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Family, Marriage & Gender Roles

Norwegians often laugh, and/or lament, that their countrymen find it much easier to talk openly about sex than religion. Some interviewees complained that sex was too much a part of daily discourse and media life, but it is interesting as well that at least in Bergen, a person who relied only on his or her eyes walking the streets would see no evidence of this. People dress quite modestly, and Bergen appears to have no red light district or even provocative public ads. Bergen looks like a very modest, sober city.

Still, matters relating to family, sexual norms and gender serve to some degree as challenges or marks of differentiation when Catholics speak of their relationship to Norwegian culture. Catholics interviewed in Bergen lamented the prevalence of divorce in the country, though some were themselves divorced. Immigrants among them spoke of a variety of adjustments that they faced (or valued) in light of Norwegian gender norms. Yet even those who sought to distance themselves from some Norwegian family and gender norms never spoke in terms of culture wars. One Mexican-born Catholic said that she was struck how much Norwegians welcomed and prioritized children, more than other countries she knew in Europe. Indeed, by many measures of educational and social wellbeing, children are quite well cared for in Norway.

National statistics offer a few basic measures of family life. Almost one in five Norwegians lives alone.1 One in four adult couples (and 39 percent of 25-29 year-olds) is not married.2 The average age at first marriage has increased from around 25 for men and 23 for women in 1974 to around 34 for men and 32 for women in 2014.3 The percentage of persons between ages 20 and 34 who are married is the fifth lowest among industrialized countries.4 Just over 40 percent of marriages end in divorce, a ratio slightly below the European average.5 75 percent of children (88 percent of one year-olds, 61 percent of 17 year-olds) live with both parents.6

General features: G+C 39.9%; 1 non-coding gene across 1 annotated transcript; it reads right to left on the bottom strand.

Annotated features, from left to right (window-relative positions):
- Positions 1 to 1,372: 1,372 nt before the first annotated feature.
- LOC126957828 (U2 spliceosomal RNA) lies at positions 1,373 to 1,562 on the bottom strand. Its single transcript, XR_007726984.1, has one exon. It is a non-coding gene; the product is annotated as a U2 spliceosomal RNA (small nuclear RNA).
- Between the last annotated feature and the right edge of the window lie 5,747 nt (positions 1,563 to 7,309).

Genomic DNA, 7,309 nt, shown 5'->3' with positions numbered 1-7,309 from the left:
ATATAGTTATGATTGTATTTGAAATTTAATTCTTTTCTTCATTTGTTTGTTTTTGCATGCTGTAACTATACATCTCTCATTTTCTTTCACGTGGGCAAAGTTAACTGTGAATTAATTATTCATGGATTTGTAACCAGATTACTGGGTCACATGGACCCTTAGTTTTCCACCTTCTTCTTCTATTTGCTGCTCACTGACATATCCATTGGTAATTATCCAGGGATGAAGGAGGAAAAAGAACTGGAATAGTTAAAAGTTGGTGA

There seems to be no survey data to indicate whether Catholics are more or less likely to be divorced, or to think differently about sexual or family matters. Most of what can be said here is dependent on a relatively small number of interviewees.7 Still, they yielded some interesting observations.

Involvement in church life in Bergen is, by most accounts, very clearly impacted by people’s family status at a given phase of life. Young people tended to be active in the parish up until age 18, but many interviewees spoke about the difficulty of engaging them in church life from 18-30, at least until they became parents themselves. The parish runs schools and many activities for young people, but young people were also pulled away from church practice by peers. Parents spoke of insisting that their children attend and be involved in church through high school, but having to let them make their own decisions after that. Some noted that this was a struggle they faced in Norway even for younger children, though in their native countries, such as the Philippines, they would have had much more cultural latitude to insist that their children practice the faith. Polish youth may be an exception. One Polish priest said that he found it easier to organize young adults in Bergen than in Poland, because they were looking for places to meet Polish peers. 

Immigrant Poles, Lithuanians, and Vietnamese typically marry within their own ethnic groups, or arrive as couples. Filipinas, and many other immigrants, tend to be married to non-Catholic Norwegians. Family life, therefore, was often a negotiation between their own norms as Catholics and natives of other places, and a non-believing or Protestant husband’s Norwegian norms. This sometimes led to small tensions over religious upbringing. One spoke of minor conflicts, as when catechism “got in the way” of study time from her husband’s perspective. But she still said that her children were receptive to her efforts to raise them Catholic. 

Marriage was an important topic of discussion, in part because of expressed discomfort over “homophile,” or same-sex, marriage, but also because people said they wished for a deeper understanding of marriage than they found in their culture. Even though some said that they found the Church’s conception of marriage to be too idealized or rigid, interviewees repeatedly said that even if divorce is sometimes necessary, most people “give up too easily” on marriages.

Along with concern over abortion policy, the question of same-sex marriage seems to have been the one big issue that set Catholics apart from other Norwegians. Among those interviewed, none supported same-sex marriage within the Church, though some said that it was a secular matter that Catholics should accept as such and move on. “Let the government do what has been decided… Is it okay, or not?  It’s legal. That train has left the station. It’s the price of democracy. But it doesn’t mean I believe in it in the church.” Conversations in the Church of Norway to bless same-sex marriages did seem to be a factor in pushing some converts away from that church.